In a quest to learn why some people are blessed with extreme intelligence while others are cursed with amnesia or other neurological diseases, a local UCSD professor opened the Brain Observatory for public visits.
The Brain Observatory, founded in 2005 by Dr. Jacopo Annese, started as a research lab on the campus of The University of California, San Diego (UCSD). Today, the Observatory operates as an independent institute in Downtown San Diego in pursuit of a higher mission to bring neuroscience knowledge and tools into the community.
This month At Home Nursing Care Case Manager, Chrissy, brought two care management clients to the observatory. Dr. Annese gave a presentation and then allowed the guests to see preserved brains in person. Among the brains on display, one donated by a previous Nobel Prize Winner, along with another brain donated by a man who lived to 101 and was apparently, “a hit with the ladies.”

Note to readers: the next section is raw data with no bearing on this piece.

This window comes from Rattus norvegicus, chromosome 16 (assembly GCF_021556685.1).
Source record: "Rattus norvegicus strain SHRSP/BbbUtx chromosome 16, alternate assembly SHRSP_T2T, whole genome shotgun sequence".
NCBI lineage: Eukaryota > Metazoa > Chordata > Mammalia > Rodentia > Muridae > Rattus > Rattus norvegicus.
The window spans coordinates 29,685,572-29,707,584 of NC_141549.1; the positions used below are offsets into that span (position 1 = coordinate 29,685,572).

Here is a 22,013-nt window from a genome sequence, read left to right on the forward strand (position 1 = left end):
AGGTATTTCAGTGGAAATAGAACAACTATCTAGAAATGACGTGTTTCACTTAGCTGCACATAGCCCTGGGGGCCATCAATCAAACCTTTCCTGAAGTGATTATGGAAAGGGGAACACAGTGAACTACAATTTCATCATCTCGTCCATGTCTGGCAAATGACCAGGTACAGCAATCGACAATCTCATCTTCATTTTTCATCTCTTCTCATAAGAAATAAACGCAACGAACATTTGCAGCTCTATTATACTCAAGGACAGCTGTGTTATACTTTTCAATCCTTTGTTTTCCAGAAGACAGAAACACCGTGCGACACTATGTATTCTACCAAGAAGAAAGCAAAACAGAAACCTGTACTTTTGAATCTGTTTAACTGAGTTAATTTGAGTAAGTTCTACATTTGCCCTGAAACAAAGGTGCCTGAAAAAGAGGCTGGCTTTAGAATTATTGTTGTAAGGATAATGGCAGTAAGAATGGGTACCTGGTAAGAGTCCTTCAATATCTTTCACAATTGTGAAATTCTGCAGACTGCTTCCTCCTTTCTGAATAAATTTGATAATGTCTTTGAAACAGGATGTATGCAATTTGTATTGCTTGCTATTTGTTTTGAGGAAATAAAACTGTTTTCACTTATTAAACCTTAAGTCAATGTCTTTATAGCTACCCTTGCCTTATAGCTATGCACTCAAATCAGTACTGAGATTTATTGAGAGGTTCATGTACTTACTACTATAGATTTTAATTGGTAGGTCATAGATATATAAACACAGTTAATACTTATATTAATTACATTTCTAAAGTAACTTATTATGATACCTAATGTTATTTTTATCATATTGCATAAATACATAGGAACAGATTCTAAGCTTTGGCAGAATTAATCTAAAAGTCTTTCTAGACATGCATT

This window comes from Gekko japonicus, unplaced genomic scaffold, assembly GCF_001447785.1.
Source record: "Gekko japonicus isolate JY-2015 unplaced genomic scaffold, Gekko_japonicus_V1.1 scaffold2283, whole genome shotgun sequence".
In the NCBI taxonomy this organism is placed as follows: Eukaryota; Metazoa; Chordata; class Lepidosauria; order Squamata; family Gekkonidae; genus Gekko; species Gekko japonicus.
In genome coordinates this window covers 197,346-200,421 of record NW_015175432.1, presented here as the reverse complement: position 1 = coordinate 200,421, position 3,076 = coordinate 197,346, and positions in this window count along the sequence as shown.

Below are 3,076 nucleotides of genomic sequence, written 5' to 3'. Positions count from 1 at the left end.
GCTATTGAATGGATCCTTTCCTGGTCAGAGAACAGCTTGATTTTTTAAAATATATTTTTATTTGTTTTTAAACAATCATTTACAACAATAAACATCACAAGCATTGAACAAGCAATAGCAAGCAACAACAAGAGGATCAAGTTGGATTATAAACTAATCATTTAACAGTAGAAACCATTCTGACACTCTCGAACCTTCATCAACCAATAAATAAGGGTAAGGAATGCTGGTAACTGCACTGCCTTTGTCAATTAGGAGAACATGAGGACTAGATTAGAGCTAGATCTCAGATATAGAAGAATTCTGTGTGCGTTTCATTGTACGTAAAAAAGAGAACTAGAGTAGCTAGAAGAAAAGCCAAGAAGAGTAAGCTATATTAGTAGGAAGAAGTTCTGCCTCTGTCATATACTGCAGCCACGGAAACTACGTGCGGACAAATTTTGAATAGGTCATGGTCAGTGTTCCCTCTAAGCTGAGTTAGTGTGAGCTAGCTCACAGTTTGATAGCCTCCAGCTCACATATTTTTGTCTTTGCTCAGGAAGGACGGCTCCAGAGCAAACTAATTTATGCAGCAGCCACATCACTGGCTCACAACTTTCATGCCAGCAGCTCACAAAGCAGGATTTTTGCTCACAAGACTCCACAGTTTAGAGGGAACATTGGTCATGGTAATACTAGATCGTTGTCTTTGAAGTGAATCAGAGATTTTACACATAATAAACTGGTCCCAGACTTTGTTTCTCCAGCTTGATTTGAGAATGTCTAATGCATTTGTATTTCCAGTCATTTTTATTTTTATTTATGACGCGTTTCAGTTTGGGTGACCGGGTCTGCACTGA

Are there clues in their brains as to what led to these gifts? The laboratory points out that while we often talk about “the human brain,” no two brains are exactly alike, not even for identical twins. While most science research takes place in large institutions or companies behind closed doors, the goal is to share the research with everyday people.
The lab uses MRI and microscopy to study normal brain function and neurological disease. They also collect information about the people who donated their brains for study, connecting each brain with the story of the person who lived with it.
The observatory opened with free tickets this month seeking feedback, and typically charges $20 per ticket to the public. You must reserve your spot in advance for this uncrowded and very interesting experience.